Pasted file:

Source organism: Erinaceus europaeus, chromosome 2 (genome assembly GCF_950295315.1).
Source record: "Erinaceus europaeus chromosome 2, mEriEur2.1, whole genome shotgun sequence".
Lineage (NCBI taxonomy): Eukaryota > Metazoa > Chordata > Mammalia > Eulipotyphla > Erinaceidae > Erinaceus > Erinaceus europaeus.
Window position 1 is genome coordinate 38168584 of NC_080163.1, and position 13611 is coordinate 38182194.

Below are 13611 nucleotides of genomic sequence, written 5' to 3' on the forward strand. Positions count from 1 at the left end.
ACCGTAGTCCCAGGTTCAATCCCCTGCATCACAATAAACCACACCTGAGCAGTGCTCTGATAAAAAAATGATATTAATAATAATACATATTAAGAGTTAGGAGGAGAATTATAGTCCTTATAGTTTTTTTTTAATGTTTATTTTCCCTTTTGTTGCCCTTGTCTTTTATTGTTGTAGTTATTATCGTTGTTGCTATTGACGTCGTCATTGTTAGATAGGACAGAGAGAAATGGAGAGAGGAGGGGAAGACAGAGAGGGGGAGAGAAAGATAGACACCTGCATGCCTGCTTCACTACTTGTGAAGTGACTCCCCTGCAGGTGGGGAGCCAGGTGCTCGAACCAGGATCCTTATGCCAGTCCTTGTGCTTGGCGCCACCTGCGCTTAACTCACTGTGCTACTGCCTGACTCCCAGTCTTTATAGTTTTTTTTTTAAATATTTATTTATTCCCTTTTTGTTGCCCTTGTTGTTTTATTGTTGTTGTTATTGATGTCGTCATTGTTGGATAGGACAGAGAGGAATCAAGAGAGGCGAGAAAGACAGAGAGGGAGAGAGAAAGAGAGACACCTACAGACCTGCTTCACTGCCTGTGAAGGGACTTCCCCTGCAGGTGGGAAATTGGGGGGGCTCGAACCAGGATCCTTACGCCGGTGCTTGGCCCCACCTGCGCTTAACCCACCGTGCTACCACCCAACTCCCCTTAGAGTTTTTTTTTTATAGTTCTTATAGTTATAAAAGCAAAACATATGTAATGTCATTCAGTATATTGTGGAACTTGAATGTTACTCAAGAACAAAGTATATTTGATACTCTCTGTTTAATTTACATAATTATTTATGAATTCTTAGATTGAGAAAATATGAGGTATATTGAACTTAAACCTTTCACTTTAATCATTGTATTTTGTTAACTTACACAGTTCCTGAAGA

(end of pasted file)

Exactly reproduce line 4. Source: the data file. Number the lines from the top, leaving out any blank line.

Window position 1 is genome coordinate 38168584 of NC_080163.1, and position 13611 is coordinate 38182194.